WARNING: This post is going to start off really, really sad but it will get better.
On September 14th, I set off for a 10 month living experience in Madrid, Spain. The week leading up to that day was wild and I was such an emotional wreck and went through a spiral that led me to considering if I was even making the right decision. There was a multitude of things leading to this explosion of emotions and I have to say that the greatest of these was the sudden passing of my Aunt Hilda. My family was very surprised and it was so difficult to process because of this. I remember sitting in the funeral feeling displaced, like what I was witnessing wasn’t real and was just a bad dream. She passed away on Monday, we had the funeral on Thursday and what made it so surreal was that I was anticipating seeing her Friday night at my family going away dinner. She had already told me she would be there, ready to go! Even now, it’s difficult to comprehend.
On top of all that, there was the packing up of the apartment, saying goodbye to friends, roommates and family, packing for a year abroad, and tying up loose ends (banks, cable, car insurance, etc.) and it became a mountain of stress. I’m fairly certain I cried at least 37 separate times that week, about 8 times on that Friday alone. I remember shoveling clothes into trash bags with tears rolling down my eyes and schlepping bags of junk in the Alabama heat to my car outside and loading it up to the very roof with the belongings I wanted to keep.
Fortunately, the Saturday before that was my going away party at the one and only party central of Florence-Casa Mexicana! Seriously, where else would I want to go for my last dining out experience with all my friends in Florence?
After spending all week in Florence saying goodbyes and packing up, I headed to my grandparents house in Lynn for a going away dinner with my family. My grandmother cooked breakfast for dinner which was an absolute treat because it is above and beyond my favorite food! Biscuits, gravy, bacon, eggs, hashbrowns, ham, you name it. Her biscuits and gravy would seriously be my death row meal. It was great to have the whole family together, especially since I wouldn’t be physically present for Thanksgiving and Christmas. Or my birthday…
No problems there! My Aunt Tina kindly surprised me with a chocolate cake for an early birthday celebration! Isn’t that too sweet? (See what I did there?…ok, I’ll stop.)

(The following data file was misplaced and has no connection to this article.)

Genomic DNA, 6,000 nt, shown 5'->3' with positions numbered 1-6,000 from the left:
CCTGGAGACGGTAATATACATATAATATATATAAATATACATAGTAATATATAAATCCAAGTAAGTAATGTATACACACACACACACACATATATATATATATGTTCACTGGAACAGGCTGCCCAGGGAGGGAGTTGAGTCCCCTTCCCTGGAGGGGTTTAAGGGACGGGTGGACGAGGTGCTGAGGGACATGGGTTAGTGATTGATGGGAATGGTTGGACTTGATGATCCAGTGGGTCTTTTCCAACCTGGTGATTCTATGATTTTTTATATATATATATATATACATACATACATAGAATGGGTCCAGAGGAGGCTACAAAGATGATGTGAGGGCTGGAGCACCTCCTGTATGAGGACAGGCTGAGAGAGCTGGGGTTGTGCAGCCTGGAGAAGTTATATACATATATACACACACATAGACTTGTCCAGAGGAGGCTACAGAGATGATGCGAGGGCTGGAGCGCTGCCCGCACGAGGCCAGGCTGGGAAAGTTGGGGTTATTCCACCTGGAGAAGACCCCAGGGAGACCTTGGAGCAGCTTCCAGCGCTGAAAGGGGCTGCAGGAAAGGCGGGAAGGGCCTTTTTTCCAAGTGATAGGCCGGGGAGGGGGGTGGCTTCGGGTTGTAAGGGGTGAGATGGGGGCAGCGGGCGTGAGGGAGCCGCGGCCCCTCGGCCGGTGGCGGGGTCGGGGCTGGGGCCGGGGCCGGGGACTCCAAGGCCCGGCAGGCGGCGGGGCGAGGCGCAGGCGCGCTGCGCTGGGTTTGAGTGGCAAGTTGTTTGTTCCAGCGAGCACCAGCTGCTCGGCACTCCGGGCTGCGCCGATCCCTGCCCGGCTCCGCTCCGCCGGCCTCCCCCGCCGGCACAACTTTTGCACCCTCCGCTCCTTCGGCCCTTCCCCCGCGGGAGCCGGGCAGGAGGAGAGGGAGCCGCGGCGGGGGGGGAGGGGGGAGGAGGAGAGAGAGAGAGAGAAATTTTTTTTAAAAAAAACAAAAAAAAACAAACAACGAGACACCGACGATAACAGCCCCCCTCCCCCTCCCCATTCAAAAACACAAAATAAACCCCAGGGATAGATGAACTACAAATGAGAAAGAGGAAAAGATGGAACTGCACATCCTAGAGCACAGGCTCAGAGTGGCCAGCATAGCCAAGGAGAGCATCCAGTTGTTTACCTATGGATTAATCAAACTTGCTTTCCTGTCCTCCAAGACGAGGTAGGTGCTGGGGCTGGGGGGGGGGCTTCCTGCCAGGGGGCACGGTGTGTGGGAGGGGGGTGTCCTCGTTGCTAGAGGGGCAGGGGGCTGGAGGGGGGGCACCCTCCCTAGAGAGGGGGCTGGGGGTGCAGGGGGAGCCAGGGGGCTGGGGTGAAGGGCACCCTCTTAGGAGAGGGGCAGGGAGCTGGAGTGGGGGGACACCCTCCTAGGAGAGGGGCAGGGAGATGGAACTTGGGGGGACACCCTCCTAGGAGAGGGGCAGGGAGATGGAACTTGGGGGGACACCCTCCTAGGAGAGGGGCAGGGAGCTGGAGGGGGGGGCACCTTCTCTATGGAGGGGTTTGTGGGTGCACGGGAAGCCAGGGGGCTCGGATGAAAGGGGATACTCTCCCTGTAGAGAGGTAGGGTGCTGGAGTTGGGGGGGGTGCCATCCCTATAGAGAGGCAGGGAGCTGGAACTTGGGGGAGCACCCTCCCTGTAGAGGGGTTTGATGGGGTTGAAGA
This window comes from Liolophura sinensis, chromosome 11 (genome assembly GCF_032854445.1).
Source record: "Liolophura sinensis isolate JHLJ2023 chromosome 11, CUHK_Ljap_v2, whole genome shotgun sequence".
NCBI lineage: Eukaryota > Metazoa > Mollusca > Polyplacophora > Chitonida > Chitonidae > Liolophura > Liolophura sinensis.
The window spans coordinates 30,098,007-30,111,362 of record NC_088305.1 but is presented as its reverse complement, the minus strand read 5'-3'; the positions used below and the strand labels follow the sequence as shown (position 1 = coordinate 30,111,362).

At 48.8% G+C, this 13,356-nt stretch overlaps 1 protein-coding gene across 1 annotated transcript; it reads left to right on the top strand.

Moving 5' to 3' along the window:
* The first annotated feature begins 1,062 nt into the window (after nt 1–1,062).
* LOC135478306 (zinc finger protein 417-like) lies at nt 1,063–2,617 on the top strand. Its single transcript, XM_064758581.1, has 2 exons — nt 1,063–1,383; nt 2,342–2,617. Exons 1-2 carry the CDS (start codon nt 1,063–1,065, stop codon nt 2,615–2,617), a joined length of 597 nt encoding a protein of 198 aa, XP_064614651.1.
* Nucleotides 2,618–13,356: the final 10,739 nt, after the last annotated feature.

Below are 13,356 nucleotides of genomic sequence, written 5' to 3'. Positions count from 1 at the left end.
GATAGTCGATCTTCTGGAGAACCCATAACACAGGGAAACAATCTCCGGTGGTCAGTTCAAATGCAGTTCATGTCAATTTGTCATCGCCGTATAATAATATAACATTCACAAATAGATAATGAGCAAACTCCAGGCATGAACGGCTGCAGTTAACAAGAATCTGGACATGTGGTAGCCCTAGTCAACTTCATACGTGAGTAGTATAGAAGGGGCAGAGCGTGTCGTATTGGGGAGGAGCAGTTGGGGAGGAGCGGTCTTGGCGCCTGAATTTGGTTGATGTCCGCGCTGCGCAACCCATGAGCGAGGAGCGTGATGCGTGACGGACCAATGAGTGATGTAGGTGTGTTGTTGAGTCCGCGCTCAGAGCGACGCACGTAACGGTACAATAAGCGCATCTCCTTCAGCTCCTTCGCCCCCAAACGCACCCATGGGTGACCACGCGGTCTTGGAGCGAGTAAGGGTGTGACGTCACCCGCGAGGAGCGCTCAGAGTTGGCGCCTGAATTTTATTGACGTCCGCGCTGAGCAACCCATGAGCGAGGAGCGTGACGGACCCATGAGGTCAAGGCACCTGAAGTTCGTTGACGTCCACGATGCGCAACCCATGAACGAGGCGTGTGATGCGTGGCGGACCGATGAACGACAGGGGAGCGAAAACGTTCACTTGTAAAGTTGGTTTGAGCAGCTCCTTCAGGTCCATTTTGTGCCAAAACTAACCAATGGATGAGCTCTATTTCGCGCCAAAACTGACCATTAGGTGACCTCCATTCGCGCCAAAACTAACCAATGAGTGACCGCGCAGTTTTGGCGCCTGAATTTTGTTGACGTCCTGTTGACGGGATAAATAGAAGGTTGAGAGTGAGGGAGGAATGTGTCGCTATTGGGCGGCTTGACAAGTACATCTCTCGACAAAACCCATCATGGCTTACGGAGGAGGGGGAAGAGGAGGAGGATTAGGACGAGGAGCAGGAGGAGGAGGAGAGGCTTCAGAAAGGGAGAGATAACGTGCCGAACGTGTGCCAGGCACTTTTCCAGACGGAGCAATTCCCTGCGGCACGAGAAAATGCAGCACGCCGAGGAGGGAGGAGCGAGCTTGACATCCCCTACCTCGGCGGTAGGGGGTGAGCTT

After plenty of hugs, tears and laughter, I had to say good-bye to my extended family. When I woke up Saturday, it’s needless to say I was a bundle of nerves. I ended up both my suitcases and backpack to rearrange things, double check, and try to maneuver things around to pack them a little tighter. My parents and brother were cool as cucumbers outside giving the dog a bath while I was in the house sweating bullets. For those of you who know me well, I’m usually cool, calm and collected when flying or going out of the country. But this was the FIRST time I was going to be gone for nearly a year. I think that’s a good enough reason to be a little jittery.
We had a wonderful drive to look forward to, a 5 hour drive to Atlanta. We left around noon in order to get me there for my 7:30 p.m. check-in and to have time to stop for food. What was my last meal on the road in the States? Chik-Fil-A. Duh. I mean, I’m Southern, why wouldn’t I want fried chicken before moving away for a year?? We ended up arriving to the airport early enough that we could relax, drink some tea, have a snack and inevitably…watch Alabama football on the TV screens in the airport waiting area.
This is essentially all there is to tell for the week leading up to my departure. It was far more tumultuous than I had even imagined possible back in April when I accepted my place in the CIEE program. I learned a lot about the value of relationships this past summer after I announced that I would be moving to Spain. You learn very quickly who your nearest and dearestare when you realize your immediate time with them is limited. I can’t even explain the warmth it brought to me that in my last few months in Florence, I had plans nearly every night of the week because people wanted to spend time with me before I left. I soaked up every last bit of things that maybe we sometimes take for granted like even something as small as a run to Wal-Mart at 10:00 at night with your roommate for ice cream, or eating dinner and watching a TV show at a friend’s home. True, 10 months isn’t that long in the grand scheme of things but it’s long enough to make you realize how much people mean to you and appreciate them all the more.